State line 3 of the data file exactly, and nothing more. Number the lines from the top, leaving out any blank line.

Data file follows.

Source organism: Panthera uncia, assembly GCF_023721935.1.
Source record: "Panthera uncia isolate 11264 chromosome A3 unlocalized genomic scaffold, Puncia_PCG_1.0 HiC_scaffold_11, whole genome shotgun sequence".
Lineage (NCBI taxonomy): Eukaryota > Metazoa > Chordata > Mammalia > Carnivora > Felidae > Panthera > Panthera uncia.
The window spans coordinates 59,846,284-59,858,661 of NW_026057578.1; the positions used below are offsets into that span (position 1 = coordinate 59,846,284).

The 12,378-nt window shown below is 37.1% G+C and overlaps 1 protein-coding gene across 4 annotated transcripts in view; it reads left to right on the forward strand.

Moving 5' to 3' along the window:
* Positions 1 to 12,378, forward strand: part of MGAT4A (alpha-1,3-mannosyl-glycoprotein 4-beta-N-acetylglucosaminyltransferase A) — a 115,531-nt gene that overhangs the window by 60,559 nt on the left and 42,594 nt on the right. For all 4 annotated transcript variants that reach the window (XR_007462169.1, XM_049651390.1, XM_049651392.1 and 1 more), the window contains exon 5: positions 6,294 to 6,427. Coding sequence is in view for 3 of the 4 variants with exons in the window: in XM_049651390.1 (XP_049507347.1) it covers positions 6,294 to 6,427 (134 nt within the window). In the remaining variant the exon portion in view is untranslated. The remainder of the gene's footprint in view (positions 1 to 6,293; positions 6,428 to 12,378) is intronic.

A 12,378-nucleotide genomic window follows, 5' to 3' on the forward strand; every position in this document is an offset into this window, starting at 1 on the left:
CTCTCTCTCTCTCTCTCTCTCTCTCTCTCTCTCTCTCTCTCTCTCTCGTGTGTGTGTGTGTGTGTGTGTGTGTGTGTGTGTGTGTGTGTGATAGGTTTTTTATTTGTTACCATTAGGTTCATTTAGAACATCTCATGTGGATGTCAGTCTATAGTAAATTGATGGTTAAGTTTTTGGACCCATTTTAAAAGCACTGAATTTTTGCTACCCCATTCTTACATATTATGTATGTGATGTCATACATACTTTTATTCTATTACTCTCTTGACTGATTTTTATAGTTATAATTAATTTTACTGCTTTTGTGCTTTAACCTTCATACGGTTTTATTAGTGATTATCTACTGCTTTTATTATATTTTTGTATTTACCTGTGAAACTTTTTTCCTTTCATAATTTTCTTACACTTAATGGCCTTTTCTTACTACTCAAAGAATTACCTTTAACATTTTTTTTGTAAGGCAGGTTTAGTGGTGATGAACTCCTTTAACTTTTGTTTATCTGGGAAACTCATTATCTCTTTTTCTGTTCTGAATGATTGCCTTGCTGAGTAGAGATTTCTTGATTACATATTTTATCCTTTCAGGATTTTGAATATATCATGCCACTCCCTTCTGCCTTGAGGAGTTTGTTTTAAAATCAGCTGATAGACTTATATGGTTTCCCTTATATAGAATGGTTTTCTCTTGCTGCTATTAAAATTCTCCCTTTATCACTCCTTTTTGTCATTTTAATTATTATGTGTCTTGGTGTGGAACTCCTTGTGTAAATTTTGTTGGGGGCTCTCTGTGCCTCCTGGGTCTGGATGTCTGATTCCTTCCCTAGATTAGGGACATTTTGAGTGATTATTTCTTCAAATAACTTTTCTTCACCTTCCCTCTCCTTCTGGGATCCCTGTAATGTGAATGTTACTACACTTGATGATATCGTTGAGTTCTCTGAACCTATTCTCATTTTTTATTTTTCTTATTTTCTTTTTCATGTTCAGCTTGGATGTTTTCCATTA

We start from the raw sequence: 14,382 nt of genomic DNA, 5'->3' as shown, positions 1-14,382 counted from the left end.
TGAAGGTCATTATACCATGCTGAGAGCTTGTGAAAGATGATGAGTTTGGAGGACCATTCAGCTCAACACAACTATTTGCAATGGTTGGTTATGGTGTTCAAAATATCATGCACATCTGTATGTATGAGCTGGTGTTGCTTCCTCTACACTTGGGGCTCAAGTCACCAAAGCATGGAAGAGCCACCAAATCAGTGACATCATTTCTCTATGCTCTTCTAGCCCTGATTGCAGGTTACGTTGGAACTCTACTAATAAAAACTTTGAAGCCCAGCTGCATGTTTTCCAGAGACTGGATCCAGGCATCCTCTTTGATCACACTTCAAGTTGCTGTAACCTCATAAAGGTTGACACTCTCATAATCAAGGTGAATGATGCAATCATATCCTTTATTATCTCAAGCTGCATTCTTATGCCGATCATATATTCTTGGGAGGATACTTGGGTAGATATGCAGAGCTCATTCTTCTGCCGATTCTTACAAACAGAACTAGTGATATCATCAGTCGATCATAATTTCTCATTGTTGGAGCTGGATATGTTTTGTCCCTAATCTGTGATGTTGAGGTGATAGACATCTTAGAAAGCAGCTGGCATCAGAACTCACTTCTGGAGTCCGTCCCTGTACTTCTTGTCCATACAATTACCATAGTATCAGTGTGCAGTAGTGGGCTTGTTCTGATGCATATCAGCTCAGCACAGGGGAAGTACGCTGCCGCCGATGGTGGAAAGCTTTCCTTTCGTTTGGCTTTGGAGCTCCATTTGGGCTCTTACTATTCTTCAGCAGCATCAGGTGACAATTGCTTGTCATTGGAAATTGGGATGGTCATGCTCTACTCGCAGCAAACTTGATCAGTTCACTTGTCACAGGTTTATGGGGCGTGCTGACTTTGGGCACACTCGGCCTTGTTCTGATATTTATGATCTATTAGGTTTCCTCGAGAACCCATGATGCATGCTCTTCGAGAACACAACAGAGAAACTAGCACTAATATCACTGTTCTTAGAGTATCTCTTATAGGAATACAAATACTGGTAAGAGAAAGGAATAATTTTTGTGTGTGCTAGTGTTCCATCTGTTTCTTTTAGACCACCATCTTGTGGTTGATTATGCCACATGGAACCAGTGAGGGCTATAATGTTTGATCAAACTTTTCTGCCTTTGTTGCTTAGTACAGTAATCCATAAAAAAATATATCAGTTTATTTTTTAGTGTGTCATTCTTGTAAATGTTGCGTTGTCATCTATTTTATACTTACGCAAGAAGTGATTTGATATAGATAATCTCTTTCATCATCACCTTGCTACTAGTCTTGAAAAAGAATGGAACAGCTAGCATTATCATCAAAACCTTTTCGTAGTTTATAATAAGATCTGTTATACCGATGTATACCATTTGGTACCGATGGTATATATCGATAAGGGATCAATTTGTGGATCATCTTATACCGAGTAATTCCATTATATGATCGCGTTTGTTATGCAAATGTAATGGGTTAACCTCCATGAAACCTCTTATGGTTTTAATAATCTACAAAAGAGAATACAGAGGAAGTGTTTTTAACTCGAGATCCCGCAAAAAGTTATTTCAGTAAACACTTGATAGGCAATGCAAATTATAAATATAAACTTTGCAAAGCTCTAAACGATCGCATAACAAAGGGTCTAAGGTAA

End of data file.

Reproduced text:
Lineage (NCBI taxonomy): Eukaryota > Metazoa > Chordata > Mammalia > Carnivora > Felidae > Panthera > Panthera uncia.